The Comité Picabia has confirmed the authenticity of this work.
Picabia dismissed the new classicism of the early 1920s, and especially its practitioners’ fondness for sources in Greek and Roman mythology, as “painting for antiquarians” (quoted in Modern Antiquity, exh. cat., J. Paul Getty Museum, Malibu, 2011, p. 31). However, within several years, having left Paris in 1925 and settling into his Château de Mai in Mougins, Picabia, too, became smitten with the fables and lore of the ancient Mediterranean world. By late 1927 he was done with skewering the foibles and vanities of the Riviera nouveau riche in his ferociously Bacchanalian Monstre paintings. With the memories of early medieval frescoes still fresh in his mind from a recent visit to Barcelona, Picabia turned instead to the distant Mediterranean past, and conceived a novel, dreamlike vision of sensual form in paintings he called "Transparences."
Drawing on film-making and projection techniques he had practiced himself, and even the ordinary phenomenon of observing reflections while looking into a window, between 1928 and 1932 Picabia composed his transparences from the sinuous outlines of multiple images. Figures which he primarily superimposed one upon another–ignoring conventional perspective so as to create a simultaneous plastic effect in which the complex totality of pictorial illusion and iconographic allusion transcends the sum of the parts. “This third dimension, not made of light and shadow, these transparencies with their corner of oubliettes, permit me to express for myself the resemblance of my inner desires,” Picabia explained. “I want a painting where all my instincts may have a free course” (quoted in W.A. Camfield, Francis Picabia, Princeton, 1979, p. 239).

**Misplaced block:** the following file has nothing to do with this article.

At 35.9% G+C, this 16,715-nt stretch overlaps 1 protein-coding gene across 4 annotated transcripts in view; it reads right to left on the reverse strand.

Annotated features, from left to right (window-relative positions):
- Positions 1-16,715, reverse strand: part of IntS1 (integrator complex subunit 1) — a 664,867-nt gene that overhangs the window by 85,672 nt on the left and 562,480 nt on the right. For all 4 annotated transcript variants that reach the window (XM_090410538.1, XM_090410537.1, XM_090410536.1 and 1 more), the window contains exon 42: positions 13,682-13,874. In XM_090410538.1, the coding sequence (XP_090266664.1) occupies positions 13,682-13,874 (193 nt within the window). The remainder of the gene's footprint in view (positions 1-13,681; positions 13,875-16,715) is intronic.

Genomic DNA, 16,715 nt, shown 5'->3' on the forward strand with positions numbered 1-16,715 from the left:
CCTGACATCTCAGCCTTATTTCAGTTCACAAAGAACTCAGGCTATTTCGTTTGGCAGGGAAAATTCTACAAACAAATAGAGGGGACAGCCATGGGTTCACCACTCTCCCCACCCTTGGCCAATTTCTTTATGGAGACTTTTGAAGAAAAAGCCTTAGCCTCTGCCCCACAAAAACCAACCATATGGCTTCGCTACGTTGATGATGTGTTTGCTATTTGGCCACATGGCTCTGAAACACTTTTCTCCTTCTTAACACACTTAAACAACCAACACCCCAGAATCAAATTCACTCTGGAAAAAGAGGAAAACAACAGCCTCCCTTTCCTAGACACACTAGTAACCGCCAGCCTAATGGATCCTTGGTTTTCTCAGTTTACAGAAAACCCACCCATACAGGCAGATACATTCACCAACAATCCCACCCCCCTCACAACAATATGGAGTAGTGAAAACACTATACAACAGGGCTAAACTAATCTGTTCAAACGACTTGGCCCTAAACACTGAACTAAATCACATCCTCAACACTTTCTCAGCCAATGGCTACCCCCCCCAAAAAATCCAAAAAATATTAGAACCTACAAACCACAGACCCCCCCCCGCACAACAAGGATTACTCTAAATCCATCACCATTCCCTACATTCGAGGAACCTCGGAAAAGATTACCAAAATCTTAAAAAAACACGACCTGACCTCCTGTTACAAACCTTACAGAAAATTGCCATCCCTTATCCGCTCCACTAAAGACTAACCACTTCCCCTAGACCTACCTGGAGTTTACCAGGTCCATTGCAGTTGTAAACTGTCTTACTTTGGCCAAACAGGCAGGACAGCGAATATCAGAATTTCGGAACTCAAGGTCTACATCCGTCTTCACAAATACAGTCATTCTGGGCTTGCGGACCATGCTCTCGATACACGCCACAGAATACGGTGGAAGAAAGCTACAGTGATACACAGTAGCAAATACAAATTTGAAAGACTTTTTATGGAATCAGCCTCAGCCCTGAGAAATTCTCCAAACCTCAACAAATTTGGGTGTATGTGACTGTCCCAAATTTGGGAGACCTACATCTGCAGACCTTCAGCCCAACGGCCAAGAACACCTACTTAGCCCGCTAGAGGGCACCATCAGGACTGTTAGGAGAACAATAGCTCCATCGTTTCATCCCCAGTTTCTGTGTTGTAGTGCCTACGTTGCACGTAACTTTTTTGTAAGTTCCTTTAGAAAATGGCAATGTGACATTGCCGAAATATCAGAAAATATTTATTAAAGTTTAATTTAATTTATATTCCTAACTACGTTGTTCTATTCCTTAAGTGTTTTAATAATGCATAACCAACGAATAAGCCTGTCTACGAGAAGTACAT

The transparence Picabia titled Xanthe evokes a story more than a millennium in the making, from the destruction of Troy circa 1180BC, through the Homeric oral tradition some four centuries later in the Iliad, to Virgil’s mention of the legend in his Aeneid, circa 19BC. The title refers to the river Xanthus, which traverses the Trojan plain. In Book XX of the Iliad, Homer recounts the battle between the Achaean hero Achilles and the river itself, as the god Xanthus. Achilles is victorious; his troops pursue the retreating Trojans back to their city, where he will soon kill King Priam’s son Hector in single combat.
Virgil was referring in Book I of his Aeneid to post-Homeric embellishments to the story of Troy, when, following Hector’s death, Penthesilea, Queen of the Amazons, leads her women warriors as allies of the Trojans in a second battle by the Xanthus. She encounters Achilles, who after a hard fight runs his sword into her breast. As she lies dying in his arms, he lifts her helmet, and—gazing into her eyes—falls in love with her. Picabia portrays the possibility of a great love thwarted by fate; Penthesilea and Achilles raise their arms to touch, but their hands do not meet.
Picabia based his figures of Penthesilea and Achilles on the marble sculptures Amazone blessée and Doryphoros (“Spear-bearer”) in the Louvre, Roman-period copies after two lost works by the 5th Century BC Greek sculptor Polykleitos. Picabia reversed the image of the Amazone in his painting. The large female head in Xanthe is also based on the Louvre marble. At lower left is a dolphin, is a creature sacred to the gods Aphrodite, Apollo, and Poseidon, all of whom favored the Trojans. The dolphin is also a symbol for Christ, as Picabia depicted in his gouache Jésus et dauphin, 1928. Picabia’s layering of imagery in pictorial space parallels the evolution of myth through time.